. . . "Any attempt to unearth the hidden meaning of fairy tales is bound to fail unless it is preceded by a rigorous, if not exhaustive, analysis of a tale type and its variants. That analysis enables the interpreter to distinguish essential features from random embellishments and to identify culturally determined elements that vary from one regional version of a tale to the next." pp. 42-43.
In spite of our fascination with the study of versions and variants, we must remember that each individual story is, first of all, to be experienced, to be enjoyed, to be appreciated, to be loved. Each reader, in the process of experiencing a literary work, both brings meaning to and takes meaning from that work. Thus, the meaning made from having experienced that work is personal and idiosyncratic and is based on all the reader has known and experienced outside that work. Meaning is also communal in the understanding of the human condition as expressed in and communicated by the work. Without that initial appreciation of and engagement with the work, the experience remains meaningless. The fact that teachers have assigned a particular text or even read that text aloud to students (either children or adult students of children's literature) does not necessarily mean that those students have read meaning into or out of that text. Without that process of meaning-making which is reading, there can be no progression to critical or theoretical judgment. Once this reading occurs, however, any further consideration of literary works has some general notions about the nature of literature, that is, some semblance of literary theory, at its core. Even the discussion of personal events from one's own life in response to a literary text is, in one sense, an implicit acceptance of the assumption that literature illuminates or instructs actual life experiences.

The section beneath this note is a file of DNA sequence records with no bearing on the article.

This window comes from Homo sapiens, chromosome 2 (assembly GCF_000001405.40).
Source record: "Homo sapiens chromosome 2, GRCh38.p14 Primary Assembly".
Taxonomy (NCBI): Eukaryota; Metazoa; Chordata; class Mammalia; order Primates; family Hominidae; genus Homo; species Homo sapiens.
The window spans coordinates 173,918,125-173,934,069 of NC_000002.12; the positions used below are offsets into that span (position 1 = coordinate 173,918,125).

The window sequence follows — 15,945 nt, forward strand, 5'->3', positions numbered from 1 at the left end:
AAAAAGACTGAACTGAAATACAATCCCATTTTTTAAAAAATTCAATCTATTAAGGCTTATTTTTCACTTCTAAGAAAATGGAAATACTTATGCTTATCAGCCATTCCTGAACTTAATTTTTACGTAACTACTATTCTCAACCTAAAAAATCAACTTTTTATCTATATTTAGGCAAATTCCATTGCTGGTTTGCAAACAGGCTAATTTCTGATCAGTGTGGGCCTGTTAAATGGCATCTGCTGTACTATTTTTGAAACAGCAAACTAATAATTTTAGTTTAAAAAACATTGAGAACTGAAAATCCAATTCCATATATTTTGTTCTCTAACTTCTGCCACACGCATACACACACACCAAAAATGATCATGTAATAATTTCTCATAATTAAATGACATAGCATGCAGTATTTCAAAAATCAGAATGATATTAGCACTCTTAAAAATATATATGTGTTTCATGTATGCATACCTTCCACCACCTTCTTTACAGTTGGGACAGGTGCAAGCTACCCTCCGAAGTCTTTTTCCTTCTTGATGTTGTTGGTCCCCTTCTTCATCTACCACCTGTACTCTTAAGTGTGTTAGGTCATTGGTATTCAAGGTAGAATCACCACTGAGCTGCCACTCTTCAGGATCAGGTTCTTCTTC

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Created January 6, 1997 and is continuously revised